I went to see Claus Drexel’s Au Bord du Monde (On the Edge of the World), a documentary about homeless people in Paris, because I wanted to know more. How do people end up on the street? Why do they stay? How do they protect themselves from danger and survive from day to day? Where are the social services that are supposed to help them?
The film answers few of these questions, however. It begins with magnificent picture-postcard views of the monuments of Paris at dawn, shown to the swelling strains of Wagner’s “Parsifal.” Gradually, we realize that each monument is the backdrop for a homeless person’s life. Drexel cuts back and forth between interviews with 10 of them, filmed at night over a period of one year.
Wenceslas, well-dressed and highly articulate, sleeps in a tent by a busy road with his well-stocked luggage caddy and gets up every morning at four or five to pack up all his belongings and trundle them across Paris to forage for unsold food in supermarket trash bins. We wonder why this intelligent, resourceful, well-organized man does not have a job, but the subject never comes up.
The most heart-wrenching of the film’s subjects is Christine, a sad, sweet-faced older woman who is articulate but vague and seems resigned to her fate. She sleeps (as much as is possible) sitting up, wrapped in sleeping bags and a Mylar blanket, against the iron bars of the fence around the Jardin des Plantes. She tells the interviewer that she lost her home following an unexplained “agression” and that her children, one of whom has disappeared, are also living on the street. After seven years of this life, all she wants is to return home and be reunited with her children.
Pascal, who is also fairly articulate, has built himself a well-equipped cabin under a bridge. The only thing lacking, he says, is electricity. “I hardly ever leave here,” he says. “If I had electricity, I would never leave.” Every year, he puts up and decorates a Christmas tree next to his cabin.
Other subjects presented in the film are far worse off then these three, and some have obvious mental disabilities.
Presumably, the director knows the back stories of all his subjects, but for some reason he refuses to share them with us. Perhaps he thought that would be too commonplace and would interfere with the poetic, elegiac feeling he was striving for in this slow-moving documentary.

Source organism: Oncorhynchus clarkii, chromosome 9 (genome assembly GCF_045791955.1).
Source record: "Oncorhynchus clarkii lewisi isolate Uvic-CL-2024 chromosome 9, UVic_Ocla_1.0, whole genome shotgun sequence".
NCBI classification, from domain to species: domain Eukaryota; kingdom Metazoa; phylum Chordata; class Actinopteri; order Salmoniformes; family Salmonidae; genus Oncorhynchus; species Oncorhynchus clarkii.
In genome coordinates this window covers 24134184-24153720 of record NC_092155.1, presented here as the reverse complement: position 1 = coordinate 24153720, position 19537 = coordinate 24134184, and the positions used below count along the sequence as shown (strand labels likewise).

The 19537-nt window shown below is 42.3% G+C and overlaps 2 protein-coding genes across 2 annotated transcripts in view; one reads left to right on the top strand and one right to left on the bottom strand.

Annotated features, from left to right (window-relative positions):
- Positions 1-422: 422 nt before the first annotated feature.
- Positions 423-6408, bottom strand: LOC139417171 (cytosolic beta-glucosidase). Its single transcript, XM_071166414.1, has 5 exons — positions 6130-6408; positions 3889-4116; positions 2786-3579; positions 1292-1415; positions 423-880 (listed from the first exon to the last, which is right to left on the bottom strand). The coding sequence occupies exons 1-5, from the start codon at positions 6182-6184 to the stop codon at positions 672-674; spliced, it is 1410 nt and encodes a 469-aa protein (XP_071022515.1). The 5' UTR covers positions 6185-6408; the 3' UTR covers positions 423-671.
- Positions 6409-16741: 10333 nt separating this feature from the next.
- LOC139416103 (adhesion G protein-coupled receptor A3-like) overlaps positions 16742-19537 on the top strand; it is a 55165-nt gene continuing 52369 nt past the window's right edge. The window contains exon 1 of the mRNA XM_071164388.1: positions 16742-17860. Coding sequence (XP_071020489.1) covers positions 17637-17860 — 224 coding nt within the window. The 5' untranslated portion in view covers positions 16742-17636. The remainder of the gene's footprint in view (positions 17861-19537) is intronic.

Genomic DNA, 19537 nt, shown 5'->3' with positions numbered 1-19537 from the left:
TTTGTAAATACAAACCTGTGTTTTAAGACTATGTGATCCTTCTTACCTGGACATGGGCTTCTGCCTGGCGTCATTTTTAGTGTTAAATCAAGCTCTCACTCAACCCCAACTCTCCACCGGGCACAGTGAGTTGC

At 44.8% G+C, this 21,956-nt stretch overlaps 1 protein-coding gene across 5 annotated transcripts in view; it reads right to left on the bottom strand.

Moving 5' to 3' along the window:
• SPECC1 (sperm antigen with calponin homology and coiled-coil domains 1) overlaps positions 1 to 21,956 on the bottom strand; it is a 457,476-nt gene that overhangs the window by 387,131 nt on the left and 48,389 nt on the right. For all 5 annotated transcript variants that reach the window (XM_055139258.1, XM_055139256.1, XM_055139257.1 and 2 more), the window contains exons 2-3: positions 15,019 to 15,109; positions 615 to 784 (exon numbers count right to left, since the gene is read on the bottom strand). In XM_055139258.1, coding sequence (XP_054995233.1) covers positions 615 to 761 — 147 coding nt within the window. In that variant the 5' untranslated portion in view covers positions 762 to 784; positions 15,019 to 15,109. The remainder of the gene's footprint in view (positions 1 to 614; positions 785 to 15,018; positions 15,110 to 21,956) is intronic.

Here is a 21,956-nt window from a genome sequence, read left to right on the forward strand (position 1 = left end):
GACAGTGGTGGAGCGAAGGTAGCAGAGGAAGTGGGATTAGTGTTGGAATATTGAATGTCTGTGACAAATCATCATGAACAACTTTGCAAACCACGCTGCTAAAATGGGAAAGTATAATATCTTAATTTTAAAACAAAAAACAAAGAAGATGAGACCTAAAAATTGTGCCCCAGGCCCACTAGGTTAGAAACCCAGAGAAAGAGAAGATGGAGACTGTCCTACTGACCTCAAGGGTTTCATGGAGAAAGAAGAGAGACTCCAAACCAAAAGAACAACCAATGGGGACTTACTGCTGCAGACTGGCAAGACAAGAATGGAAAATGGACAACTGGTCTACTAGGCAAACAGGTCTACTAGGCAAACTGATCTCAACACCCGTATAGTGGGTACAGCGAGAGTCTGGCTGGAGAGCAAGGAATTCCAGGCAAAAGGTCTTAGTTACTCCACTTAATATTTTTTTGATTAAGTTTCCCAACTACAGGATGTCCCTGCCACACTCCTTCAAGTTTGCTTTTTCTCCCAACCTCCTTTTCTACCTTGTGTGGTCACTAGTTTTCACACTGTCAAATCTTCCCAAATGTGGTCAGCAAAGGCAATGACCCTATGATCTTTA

But who could remain indifferent at the sight of Christine shivering as she talks to the filmmaker while wet snow falls on her, or of Henri, who lives in a tunnel and never speaks to the camera, walking barefoot in circles on cold, wet pavement against the backdrop of the Christmas lights on the Champs-Élysées.
Throughout the film, Drexel emphasizes the contrast between the beauty of Paris and the tragic lives of the homeless. It’s a good point, but it is overstated here – we get it.
At the end of this deeply empathetic film, the sun rises over Paris but brings little hope of a bright new day for its subjects. The last scene is truly moving. The camera lingers on each person we have met, and his or her first name appears on the screen while we listen to the aria “Nessun Dorma” (“None Shall Sleep”) from Puccini’s Turandot.
The French tend to have a rather romantic view of the clochard. A grizzled, eloquent, lovable and fiercely independent philosopher, the cliché goes, he lives on the street and sleeps under bridges out of choice – think of Boudu in the film Boudu Saved from Drowning (1932). With the number of people living in the street today, however, that guilt-assuaging myth is getting harder and harder to maintain. One good thing about Au Bord du Monde is that it opens our eyes to the humanity of those we usually walk past every day with averted eyes.Favorite